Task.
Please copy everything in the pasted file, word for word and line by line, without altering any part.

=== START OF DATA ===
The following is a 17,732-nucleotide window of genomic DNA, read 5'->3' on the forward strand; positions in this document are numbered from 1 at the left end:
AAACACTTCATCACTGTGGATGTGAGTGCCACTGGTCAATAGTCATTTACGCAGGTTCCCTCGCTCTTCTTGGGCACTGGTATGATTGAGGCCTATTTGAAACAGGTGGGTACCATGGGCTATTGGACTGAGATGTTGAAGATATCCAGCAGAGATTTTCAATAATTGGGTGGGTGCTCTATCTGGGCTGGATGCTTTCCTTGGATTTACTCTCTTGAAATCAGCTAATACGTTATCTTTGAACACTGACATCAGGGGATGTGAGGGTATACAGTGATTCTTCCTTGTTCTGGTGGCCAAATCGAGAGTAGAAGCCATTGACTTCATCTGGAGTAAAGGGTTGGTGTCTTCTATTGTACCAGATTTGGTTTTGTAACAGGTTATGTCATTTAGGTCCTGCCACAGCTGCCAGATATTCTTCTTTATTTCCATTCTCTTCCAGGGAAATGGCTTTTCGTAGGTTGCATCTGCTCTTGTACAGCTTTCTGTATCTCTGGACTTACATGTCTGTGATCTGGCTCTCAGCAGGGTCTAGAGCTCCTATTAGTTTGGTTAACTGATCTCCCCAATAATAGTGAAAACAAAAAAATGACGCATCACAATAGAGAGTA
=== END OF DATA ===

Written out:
The following is a 17,732-nucleotide window of genomic DNA, read 5'->3' on the forward strand; positions in this document are numbered from 1 at the left end:
AAACACTTCATCACTGTGGATGTGAGTGCCACTGGTCAATAGTCATTTACGCAGGTTCCCTCGCTCTTCTTGGGCACTGGTATGATTGAGGCCTATTTGAAACAGGTGGGTACCATGGGCTATTGGACTGAGATGTTGAAGATATCCAGCAGAGATTTTCAATAATTGGGTGGGTGCTCTATCTGGGCTGGATGCTTTCCTTGGATTTACTCTCTTGAAATCAGCTAATACGTTATCTTTGAACACTGACATCAGGGGATGTGAGGGTATACAGTGATTCTTCCTTGTTCTGGTGGCCAAATCGAGAGTAGAAGCCATTGACTTCATCTGGAGTAAAGGGTTGGTGTCTTCTATTGTACCAGATTTGGTTTTGTAACAGGTTATGTCATTTAGGTCCTGCCACAGCTGCCAGATATTCTTCTTTATTTCCATTCTCTTCCAGGGAAATGGCTTTTCGTAGGTTGCATCTGCTCTTGTACAGCTTTCTGTATCTCTGGACTTACATGTCTGTGATCTGGCTCTCAGCAGGGTCTAGAGCTCCTATTAGTTTGGTTAACTGATCTCCCCAATAATAGTGAAAACAAAAAAATGACGCATCACAATAGAGAGTA